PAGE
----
Reality: Supernaturally Real or Virtually Real?

What follows might be of interest to those who want to compare and contrast the God Hypothesis with the Simulation Hypothesis. It’s a battle between God done it and a computer software programmer done it. What follows is an online exchange I had with someone I’ll just identify as JK which should illustrate some of the comparisons and differences.

JP (quoted by JK) – “We know the Simulation Hypothesis is viable because we – humans – have created computer simulations”.

JK – “Nah, not convinced. Remember, we ‘haven’t’ been able to create a computer game where the characters are able to consider their existence in any way like we do.”

JP – Firstly, we’re relatively new at creating computer simulations compared to the length of time we’re been trodden down Planet Earth. What might we accomplish in another 100 years or 500 years? Secondly, it took Mother Nature 4.5 billion years (or more if you wish to go back to square one and the Big Bang event) to evolve self-awareness, consciousness, free will, whatever you wish to call it. If Mother Nature can do it naturally, unplanned, then I imagine that humans can artificially and deliberately create simulated beings with similar characteristics – in the fullness of time.

JK – “But let’s say we were able to, why would that mean we are not gods? What are you assuming about the nature of god? Are you already assuming there must be one who ‘created’ us in some sense?”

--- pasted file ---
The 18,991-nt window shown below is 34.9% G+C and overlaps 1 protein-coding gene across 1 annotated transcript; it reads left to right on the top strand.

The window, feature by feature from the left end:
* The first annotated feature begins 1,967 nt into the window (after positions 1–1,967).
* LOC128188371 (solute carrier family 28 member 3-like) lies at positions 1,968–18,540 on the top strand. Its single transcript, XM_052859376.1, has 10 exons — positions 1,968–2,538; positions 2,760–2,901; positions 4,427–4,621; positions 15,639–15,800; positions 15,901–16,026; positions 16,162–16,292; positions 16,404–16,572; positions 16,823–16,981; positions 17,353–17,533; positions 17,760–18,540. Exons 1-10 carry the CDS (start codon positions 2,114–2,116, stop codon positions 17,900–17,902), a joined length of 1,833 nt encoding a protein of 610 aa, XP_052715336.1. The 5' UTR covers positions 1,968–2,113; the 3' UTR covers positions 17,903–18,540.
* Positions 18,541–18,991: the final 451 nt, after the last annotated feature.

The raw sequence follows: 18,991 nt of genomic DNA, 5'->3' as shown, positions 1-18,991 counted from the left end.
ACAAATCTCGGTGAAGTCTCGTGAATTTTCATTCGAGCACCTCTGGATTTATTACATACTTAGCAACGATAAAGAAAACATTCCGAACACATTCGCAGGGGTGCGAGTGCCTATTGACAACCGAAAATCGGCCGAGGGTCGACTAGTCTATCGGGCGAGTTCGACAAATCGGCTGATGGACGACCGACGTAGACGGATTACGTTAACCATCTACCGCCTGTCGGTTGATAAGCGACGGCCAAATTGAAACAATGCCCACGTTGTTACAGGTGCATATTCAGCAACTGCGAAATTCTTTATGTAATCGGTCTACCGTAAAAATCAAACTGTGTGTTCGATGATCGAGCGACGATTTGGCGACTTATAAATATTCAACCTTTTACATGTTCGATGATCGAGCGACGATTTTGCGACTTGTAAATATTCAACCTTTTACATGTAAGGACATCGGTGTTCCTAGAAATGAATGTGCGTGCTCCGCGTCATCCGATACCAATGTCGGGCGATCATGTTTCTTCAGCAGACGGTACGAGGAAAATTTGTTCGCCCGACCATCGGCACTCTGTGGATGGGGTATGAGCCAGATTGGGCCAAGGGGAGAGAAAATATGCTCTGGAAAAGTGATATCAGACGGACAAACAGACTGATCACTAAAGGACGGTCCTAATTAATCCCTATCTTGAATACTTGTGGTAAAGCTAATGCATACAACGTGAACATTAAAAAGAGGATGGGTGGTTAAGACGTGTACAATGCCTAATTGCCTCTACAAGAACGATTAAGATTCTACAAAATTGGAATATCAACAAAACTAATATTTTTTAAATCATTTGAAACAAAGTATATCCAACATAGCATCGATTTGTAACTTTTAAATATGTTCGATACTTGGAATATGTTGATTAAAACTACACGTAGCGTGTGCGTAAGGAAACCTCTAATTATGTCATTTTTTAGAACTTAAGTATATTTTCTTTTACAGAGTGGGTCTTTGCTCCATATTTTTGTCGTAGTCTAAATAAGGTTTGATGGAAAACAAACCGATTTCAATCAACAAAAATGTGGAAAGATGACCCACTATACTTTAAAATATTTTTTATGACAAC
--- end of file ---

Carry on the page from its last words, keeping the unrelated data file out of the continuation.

JP – God, or gods or deities are pretty much by definition supernatural entities – entities having powers beyond the natural. We’re not supernatural so our video game / computer simulated characters wouldn’t be correct to assume their creators (us humans) were supernatural, even if that would seem to them to be an obvious conclusion. Clearly if we humans are actually virtual beings ‘existing’ or ‘living’ in a simulated landscape then we were indeed created.

JK – “If there was a software programmer behind our whole reality, then I don’t see a lot of difference between that programmer and the eternal and immaterial mind and all source of being behind it all, as believed in common by Muslims, Jews, Christians, and many classical philosophers.”

JP – What is the probability that a deity (or deities) actually exist? I know of no way to actually answer that. What on the other hand is the probability that computer programmers and programmed software exists? Well it’s 100% and a deity can’t be any more probable than that! Now just using our level of alleged really real reality here on Terra Firma as an example, there are now vastly more virtual ‘worlds’ or realities in existence than really real realities which number just one. These virtual ‘worlds’ (computer games for example) are increasing in number and in sophistication with every passing day, while really real reality remains at just one. So, if you now go up one level, what are the odds that you are a really real being and not a virtual being? I mean E.T. may have created a video game (one of thousands) called “The life and times on the third rock from the star called Sol”.